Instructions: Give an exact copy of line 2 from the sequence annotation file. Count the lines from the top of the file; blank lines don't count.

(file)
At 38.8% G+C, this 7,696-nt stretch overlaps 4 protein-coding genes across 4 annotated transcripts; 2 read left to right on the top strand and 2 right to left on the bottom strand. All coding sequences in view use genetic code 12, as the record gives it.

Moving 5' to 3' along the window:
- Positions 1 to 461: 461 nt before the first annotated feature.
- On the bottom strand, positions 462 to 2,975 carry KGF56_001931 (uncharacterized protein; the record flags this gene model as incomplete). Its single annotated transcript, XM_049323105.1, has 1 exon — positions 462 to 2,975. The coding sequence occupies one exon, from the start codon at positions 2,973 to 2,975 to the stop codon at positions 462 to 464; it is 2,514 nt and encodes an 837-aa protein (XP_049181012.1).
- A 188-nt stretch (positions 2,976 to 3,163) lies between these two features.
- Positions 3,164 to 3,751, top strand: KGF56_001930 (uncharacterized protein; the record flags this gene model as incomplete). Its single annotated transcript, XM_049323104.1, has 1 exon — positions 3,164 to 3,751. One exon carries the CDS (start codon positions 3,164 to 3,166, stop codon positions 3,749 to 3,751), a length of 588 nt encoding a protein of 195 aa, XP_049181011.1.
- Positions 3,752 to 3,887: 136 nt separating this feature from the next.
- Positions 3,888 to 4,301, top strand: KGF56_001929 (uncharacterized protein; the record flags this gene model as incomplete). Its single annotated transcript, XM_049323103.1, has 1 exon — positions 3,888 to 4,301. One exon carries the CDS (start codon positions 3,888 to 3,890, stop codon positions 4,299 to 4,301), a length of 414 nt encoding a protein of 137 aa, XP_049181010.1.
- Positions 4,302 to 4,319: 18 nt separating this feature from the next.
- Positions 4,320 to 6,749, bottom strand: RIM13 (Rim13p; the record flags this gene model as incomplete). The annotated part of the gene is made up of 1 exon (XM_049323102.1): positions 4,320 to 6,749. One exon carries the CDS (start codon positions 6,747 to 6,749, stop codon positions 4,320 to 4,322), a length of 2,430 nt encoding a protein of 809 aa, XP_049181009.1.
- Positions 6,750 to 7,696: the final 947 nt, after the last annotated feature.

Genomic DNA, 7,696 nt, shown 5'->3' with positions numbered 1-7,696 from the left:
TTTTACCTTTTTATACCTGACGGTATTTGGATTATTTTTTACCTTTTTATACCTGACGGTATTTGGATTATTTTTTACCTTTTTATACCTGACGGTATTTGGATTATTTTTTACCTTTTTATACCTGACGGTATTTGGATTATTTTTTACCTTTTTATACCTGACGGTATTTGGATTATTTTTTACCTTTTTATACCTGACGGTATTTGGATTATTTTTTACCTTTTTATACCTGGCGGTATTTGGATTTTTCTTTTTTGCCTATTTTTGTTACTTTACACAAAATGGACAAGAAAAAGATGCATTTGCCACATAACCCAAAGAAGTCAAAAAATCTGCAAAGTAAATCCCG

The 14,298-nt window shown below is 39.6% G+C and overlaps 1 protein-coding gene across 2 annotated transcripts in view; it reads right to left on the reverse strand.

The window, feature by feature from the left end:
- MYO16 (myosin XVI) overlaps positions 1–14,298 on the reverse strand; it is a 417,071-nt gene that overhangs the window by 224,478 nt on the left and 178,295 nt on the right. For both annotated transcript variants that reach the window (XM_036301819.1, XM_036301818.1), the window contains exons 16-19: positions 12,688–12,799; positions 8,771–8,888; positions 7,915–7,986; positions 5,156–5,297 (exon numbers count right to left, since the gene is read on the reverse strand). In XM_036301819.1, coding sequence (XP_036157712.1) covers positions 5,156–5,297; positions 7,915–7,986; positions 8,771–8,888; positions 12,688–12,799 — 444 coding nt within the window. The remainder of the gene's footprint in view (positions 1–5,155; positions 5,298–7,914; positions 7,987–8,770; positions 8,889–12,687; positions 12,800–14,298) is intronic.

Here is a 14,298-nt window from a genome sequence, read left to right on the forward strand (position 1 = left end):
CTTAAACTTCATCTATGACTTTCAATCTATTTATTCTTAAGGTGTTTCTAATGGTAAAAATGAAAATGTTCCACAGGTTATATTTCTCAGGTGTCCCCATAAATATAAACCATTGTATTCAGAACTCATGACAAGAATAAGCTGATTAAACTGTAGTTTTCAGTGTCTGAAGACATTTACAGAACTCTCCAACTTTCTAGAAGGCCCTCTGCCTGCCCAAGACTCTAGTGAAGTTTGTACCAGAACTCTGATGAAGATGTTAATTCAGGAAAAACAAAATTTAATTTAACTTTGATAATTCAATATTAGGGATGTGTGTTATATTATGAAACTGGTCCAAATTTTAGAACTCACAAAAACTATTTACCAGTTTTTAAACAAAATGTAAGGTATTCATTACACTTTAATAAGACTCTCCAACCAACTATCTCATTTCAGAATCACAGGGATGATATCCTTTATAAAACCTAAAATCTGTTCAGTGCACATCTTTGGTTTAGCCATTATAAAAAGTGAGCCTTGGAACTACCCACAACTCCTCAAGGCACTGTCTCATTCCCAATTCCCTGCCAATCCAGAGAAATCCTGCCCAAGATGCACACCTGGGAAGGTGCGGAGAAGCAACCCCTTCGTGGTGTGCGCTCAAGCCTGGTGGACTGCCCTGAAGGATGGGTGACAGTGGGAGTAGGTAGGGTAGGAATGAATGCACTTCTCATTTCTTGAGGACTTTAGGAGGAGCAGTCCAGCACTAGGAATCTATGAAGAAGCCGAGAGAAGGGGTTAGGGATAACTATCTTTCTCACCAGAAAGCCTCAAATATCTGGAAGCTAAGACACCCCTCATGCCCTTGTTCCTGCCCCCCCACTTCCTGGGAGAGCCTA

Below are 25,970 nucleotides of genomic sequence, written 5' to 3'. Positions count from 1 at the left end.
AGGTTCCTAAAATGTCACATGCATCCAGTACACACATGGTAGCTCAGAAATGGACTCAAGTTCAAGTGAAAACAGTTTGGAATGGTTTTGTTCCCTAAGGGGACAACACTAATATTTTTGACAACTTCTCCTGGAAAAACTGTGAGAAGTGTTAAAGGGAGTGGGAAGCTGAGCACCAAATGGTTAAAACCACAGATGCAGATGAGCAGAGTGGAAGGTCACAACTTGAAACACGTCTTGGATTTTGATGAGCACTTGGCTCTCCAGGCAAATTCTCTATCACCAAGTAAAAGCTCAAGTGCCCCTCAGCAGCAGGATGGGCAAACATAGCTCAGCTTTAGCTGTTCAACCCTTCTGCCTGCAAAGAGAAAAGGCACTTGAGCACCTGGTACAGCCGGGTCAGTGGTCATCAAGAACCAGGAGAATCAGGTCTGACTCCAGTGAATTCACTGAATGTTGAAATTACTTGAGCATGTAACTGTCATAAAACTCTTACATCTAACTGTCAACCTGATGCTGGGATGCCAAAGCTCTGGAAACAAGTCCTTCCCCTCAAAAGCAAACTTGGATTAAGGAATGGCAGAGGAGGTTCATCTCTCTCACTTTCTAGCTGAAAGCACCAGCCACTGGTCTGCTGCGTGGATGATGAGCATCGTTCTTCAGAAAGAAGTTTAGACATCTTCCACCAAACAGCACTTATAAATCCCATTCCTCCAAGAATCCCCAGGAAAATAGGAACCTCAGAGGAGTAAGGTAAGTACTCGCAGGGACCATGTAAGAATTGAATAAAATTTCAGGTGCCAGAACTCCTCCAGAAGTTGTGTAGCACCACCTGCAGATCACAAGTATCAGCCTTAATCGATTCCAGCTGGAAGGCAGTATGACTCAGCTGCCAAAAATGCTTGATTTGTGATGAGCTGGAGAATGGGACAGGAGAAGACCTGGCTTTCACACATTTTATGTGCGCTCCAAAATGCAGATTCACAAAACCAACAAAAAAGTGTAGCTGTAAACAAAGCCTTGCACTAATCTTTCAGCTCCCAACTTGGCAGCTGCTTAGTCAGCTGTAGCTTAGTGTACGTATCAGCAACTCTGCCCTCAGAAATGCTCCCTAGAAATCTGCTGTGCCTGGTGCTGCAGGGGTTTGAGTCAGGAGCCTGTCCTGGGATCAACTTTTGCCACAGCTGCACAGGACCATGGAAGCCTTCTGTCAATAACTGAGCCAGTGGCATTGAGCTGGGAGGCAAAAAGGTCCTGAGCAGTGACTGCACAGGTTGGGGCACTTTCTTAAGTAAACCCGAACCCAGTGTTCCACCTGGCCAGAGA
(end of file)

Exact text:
Moving 5' to 3' along the window: